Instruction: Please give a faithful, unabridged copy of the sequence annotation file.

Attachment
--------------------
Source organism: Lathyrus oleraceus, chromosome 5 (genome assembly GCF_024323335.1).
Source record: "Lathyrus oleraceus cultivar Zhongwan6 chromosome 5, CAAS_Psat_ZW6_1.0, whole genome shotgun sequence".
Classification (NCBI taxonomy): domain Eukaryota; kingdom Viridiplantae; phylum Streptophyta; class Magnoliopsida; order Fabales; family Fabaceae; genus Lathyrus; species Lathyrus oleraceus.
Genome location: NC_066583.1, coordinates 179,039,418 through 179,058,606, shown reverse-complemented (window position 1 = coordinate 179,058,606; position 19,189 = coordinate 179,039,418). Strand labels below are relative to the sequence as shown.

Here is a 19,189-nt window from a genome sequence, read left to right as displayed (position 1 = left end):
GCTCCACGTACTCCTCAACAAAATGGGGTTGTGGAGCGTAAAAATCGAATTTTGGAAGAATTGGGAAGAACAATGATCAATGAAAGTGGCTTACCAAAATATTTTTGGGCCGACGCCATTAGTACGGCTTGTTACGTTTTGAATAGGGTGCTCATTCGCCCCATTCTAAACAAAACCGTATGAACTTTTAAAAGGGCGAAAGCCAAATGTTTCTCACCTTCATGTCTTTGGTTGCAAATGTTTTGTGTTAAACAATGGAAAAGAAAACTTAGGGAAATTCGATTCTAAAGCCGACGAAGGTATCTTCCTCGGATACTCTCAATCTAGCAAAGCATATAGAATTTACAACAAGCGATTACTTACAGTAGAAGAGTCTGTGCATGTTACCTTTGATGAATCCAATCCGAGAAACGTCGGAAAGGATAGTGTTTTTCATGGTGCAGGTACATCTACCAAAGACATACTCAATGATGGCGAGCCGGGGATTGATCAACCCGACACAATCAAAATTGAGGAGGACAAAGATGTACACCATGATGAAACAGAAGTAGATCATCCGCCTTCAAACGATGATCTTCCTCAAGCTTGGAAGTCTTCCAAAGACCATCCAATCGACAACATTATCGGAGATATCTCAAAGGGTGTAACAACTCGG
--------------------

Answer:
Source organism: Lathyrus oleraceus, chromosome 5 (genome assembly GCF_024323335.1).
Source record: "Lathyrus oleraceus cultivar Zhongwan6 chromosome 5, CAAS_Psat_ZW6_1.0, whole genome shotgun sequence".
Classification (NCBI taxonomy): domain Eukaryota; kingdom Viridiplantae; phylum Streptophyta; class Magnoliopsida; order Fabales; family Fabaceae; genus Lathyrus; species Lathyrus oleraceus.
Genome location: NC_066583.1, coordinates 179,039,418 through 179,058,606, shown reverse-complemented (window position 1 = coordinate 179,058,606; position 19,189 = coordinate 179,039,418). Strand labels below are relative to the sequence as shown.

Here is a 19,189-nt window from a genome sequence, read left to right as displayed (position 1 = left end):
GCTCCACGTACTCCTCAACAAAATGGGGTTGTGGAGCGTAAAAATCGAATTTTGGAAGAATTGGGAAGAACAATGATCAATGAAAGTGGCTTACCAAAATATTTTTGGGCCGACGCCATTAGTACGGCTTGTTACGTTTTGAATAGGGTGCTCATTCGCCCCATTCTAAACAAAACCGTATGAACTTTTAAAAGGGCGAAAGCCAAATGTTTCTCACCTTCATGTCTTTGGTTGCAAATGTTTTGTGTTAAACAATGGAAAAGAAAACTTAGGGAAATTCGATTCTAAAGCCGACGAAGGTATCTTCCTCGGATACTCTCAATCTAGCAAAGCATATAGAATTTACAACAAGCGATTACTTACAGTAGAAGAGTCTGTGCATGTTACCTTTGATGAATCCAATCCGAGAAACGTCGGAAAGGATAGTGTTTTTCATGGTGCAGGTACATCTACCAAAGACATACTCAATGATGGCGAGCCGGGGATTGATCAACCCGACACAATCAAAATTGAGGAGGACAAAGATGTACACCATGATGAAACAGAAGTAGATCATCCGCCTTCAAACGATGATCTTCCTCAAGCTTGGAAGTCTTCCAAAGACCATCCAATCGACAACATTATCGGAGATATCTCAAAGGGTGTAACAACTCGG